Skip to main content

Skip page navigation

Department of American Studies College of Arts and Sciences

Jason Baird Jackson « Committee on NAIS

Picture of Jason Baird Jackson

Professor of Folklore
Affiliated Faculty in Cultural Studies and Anthropology

Office: 506 N. Fess Ave, Room 301
Phone: (812) 856-1868
E-mail: jbj at


I am a folklorist and ethnologist whose teaching and research work bridges the fields of folklore, cultural anthropology, linguistic anthropology, and ethnomusicology. I have collaborated with Native American communities in Oklahoma (USA) since 1993, when I began a lifelong personal and research relationship with the Yuchi people. My studies concern, most centrally, the nature of customary arts, practices, and beliefs and the role that these play in social life. In addition to the ethnography and ethnology of Eastern North America, I am increasingly also pursuing projects that explore emerging (and often quite contested) issues in the areas of intellectual property, cultural property, and heritage policy. Lastly, most of my career has been spent working as a curator in museum contexts, and I remain deeply engaged with research in, and teaching about, museums, especially museums of art and ethnography. I am the former editor of the long-standing journal Museum Anthropology and I founded and continue to edit the open-access journal Museum Anthropology Review. Among my current projects is a book on the role of community rituals in shaping historical consciousness among the native peoples of Eastern North America. In this project I am seeking to extend the arguments of my first book, Yuchi Ceremonial Life: Performance, Meaning and Tradition in a Contemporary American Indian Community (University of Nebraska Press, 2003).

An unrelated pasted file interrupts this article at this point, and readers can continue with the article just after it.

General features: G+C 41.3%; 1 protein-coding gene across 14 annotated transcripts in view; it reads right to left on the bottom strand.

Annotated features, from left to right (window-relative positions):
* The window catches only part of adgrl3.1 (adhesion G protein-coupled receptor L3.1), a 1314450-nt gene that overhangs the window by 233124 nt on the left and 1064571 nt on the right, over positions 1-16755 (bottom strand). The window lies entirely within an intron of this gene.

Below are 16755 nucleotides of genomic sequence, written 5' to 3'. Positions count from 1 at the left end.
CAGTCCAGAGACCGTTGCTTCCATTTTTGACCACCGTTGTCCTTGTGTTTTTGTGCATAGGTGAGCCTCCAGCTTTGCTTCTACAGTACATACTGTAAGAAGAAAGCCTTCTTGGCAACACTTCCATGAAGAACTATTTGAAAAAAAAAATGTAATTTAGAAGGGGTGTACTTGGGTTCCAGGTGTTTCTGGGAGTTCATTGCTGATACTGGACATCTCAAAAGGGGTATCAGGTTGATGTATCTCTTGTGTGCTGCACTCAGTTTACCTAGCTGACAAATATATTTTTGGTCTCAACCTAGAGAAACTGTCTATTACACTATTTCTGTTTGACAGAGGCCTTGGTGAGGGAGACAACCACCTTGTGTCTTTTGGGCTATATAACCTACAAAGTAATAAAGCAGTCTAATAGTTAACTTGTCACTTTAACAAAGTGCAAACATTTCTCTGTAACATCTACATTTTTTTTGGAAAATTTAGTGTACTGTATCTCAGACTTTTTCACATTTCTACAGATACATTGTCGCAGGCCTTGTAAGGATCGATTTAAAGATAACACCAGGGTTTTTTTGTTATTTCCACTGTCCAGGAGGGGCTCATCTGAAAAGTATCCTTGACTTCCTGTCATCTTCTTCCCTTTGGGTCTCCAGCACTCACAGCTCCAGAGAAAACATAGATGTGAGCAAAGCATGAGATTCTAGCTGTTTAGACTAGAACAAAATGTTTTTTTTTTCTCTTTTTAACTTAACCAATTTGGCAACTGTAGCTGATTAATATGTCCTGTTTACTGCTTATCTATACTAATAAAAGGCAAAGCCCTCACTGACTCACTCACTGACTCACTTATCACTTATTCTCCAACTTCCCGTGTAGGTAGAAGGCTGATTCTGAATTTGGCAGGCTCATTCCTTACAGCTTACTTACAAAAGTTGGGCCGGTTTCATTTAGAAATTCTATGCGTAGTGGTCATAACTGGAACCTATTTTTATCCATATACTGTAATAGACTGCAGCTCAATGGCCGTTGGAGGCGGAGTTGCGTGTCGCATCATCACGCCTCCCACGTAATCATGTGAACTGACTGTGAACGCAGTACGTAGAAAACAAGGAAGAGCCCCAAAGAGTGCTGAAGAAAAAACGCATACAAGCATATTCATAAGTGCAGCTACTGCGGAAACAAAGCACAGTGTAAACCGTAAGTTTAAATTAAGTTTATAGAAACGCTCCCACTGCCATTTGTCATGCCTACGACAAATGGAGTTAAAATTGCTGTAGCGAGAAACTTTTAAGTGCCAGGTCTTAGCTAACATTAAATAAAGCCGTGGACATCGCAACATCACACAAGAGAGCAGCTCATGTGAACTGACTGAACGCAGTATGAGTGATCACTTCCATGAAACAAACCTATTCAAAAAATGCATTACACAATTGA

Relevant Courses

I regularly teach a graduate seminar on arts and expressive culture in Native North America (FOLK F640 Native American Folklore/Folk Music). I teach two undergraduate courses in the field of Native American and Indigenous Studies. One is the combined course FOLK F275 Indigenous Worldviews/AMST A275 Indigenous Worldviews in the Americas. The other is FOLK F352 Native American Folklore.

Publication Highlights

Learn more about my teaching, curatorial and research work online at: